I love these jeans in the summer with sandals, a tank, and my white blazer. In the fall with loafers, a light cashmere sweater, and a blazer. Or in winter with this Vince chunky, cable-knit sweater and my black, down coat from Aritzia. With my short upper body, narrow hips, and long skinny legs, I need the longer knee-length coat to balance off the chunky sweater (and my chunky upper half) and avoid looking top heavy. Dressing is a balancing act for all of us, right?
While I was playing around with clothes yesterday, I tried on this tweed cap just for fun. Not sure I’d wear it out in the world. Hubby and I bought this in Scotland for my stepfather back in 2005. When he passed away, we brought it back home with us. I love the blue-grey tweed with my sweater and this animal print scarf. But pulling the cap down as it’s supposed to be worn looks dopey on me, and flipped up like this makes me look as if I escaped from an episode of The Little Rascals. Ha. Hats, much as I love them, are not necessarily in my fashion DNA.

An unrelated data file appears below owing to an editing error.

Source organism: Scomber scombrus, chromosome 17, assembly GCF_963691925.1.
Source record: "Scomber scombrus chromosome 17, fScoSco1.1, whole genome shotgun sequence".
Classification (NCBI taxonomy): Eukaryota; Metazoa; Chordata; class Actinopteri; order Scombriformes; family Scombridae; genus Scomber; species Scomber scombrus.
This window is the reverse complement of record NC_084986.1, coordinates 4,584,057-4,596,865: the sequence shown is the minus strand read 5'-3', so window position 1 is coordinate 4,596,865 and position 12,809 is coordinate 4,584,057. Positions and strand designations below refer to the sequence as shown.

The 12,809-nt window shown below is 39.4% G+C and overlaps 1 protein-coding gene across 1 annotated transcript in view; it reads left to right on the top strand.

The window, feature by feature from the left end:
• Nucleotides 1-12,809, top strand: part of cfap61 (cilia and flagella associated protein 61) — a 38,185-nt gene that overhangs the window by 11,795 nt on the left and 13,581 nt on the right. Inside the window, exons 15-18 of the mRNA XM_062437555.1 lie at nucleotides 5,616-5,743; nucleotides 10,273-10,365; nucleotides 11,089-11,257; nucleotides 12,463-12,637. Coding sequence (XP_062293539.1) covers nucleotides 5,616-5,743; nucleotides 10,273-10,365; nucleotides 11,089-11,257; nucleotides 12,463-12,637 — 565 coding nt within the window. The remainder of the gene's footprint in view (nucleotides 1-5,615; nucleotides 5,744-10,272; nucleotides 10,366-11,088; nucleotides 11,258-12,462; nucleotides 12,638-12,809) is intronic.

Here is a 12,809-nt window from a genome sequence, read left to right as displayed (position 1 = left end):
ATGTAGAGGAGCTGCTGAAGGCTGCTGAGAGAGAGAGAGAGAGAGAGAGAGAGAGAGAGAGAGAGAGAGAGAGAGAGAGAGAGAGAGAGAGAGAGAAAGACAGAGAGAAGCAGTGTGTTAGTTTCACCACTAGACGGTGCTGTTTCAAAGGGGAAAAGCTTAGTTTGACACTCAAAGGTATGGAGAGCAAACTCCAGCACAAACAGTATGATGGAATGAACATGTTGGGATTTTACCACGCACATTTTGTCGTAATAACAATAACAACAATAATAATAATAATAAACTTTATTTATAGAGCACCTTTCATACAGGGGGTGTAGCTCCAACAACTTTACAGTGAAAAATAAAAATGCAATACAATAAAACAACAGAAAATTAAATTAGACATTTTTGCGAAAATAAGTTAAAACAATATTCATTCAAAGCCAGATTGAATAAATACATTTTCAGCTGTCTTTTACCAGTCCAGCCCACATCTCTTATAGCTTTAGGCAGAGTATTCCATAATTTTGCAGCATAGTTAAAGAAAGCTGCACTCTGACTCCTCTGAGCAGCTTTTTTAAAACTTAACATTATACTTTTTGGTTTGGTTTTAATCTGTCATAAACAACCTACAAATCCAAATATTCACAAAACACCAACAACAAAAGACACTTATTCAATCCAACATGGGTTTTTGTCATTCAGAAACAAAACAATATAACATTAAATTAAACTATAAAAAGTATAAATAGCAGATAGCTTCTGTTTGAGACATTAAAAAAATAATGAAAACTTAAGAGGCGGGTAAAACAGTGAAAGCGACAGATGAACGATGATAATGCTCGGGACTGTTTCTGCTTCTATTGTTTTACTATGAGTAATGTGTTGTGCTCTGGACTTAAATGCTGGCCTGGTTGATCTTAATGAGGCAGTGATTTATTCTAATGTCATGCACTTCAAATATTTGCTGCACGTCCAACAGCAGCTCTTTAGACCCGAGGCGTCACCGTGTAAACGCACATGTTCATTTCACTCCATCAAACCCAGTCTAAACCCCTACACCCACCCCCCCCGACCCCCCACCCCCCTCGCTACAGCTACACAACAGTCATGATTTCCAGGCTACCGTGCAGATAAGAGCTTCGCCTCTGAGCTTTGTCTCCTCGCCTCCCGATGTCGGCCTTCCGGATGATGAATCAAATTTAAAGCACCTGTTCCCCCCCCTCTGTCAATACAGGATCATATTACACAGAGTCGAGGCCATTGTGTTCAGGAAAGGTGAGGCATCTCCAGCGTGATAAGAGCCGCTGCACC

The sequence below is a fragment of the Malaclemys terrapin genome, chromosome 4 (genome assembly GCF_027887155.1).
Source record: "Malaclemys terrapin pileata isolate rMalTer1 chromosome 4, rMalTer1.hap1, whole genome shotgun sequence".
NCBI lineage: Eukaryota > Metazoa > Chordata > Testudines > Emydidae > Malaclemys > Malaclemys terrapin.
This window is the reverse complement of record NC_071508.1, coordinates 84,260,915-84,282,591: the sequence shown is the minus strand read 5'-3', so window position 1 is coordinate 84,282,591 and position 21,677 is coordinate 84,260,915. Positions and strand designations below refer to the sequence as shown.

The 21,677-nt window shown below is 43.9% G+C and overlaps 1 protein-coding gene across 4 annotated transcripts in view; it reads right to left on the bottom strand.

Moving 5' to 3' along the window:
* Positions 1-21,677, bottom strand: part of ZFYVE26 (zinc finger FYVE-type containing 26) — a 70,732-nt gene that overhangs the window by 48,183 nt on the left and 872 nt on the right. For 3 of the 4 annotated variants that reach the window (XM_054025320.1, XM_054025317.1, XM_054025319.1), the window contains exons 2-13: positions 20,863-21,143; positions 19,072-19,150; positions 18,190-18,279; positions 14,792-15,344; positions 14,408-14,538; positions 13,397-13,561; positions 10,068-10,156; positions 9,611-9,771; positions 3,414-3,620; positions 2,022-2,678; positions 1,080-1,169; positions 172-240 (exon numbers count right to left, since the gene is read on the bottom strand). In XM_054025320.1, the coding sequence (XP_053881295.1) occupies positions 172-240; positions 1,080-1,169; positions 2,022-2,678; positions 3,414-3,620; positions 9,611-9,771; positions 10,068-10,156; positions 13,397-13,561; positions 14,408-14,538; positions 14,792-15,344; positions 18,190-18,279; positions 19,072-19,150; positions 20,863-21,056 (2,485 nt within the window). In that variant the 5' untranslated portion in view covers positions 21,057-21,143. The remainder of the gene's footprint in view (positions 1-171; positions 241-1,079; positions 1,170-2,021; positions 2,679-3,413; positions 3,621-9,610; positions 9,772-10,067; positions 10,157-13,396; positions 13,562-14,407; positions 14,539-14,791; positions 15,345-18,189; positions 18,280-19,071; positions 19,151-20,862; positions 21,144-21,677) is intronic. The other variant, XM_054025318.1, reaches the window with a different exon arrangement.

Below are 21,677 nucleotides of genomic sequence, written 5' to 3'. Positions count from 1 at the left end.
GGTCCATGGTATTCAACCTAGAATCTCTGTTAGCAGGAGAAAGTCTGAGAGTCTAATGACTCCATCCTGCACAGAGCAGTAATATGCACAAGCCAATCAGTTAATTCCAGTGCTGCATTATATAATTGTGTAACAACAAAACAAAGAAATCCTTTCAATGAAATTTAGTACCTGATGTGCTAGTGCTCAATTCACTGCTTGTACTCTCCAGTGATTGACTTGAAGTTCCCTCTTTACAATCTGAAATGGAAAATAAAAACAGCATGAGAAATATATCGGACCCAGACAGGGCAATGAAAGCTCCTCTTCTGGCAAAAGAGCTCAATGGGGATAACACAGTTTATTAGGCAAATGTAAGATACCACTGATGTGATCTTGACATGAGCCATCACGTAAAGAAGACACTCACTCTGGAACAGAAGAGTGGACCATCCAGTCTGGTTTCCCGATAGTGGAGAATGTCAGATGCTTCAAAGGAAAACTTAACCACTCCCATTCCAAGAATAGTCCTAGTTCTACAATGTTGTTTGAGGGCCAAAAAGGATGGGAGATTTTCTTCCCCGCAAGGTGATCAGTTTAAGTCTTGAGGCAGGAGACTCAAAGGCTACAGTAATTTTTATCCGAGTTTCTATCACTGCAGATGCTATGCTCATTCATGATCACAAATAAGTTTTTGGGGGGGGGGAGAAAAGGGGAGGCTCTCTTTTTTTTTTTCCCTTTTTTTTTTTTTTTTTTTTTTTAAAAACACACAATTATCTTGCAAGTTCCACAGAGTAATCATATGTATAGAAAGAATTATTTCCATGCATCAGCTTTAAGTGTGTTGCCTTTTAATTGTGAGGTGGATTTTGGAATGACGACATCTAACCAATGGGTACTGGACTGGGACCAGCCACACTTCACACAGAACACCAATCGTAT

The final pair of blue jeans in my closet are these beloved high-rise, boot-cut Frame jeans. I still remember that feeling of love at first sight when I tried these on in Nordstrom. And even though I was not shopping for jeans, I came home with them. “I knew you’d like them,” said Liz. She knows me so well. Ha. I love these with flat sandals and a linen safari jacket in summer. Just like I wore my jeans back in the seventies. But I like them with sneakers too. And yesterday this is what I planned to wear to run errands in the village. My Akris turtleneck, Uniqlo down vest, Stan Smith sneakers, and my new knitted hat.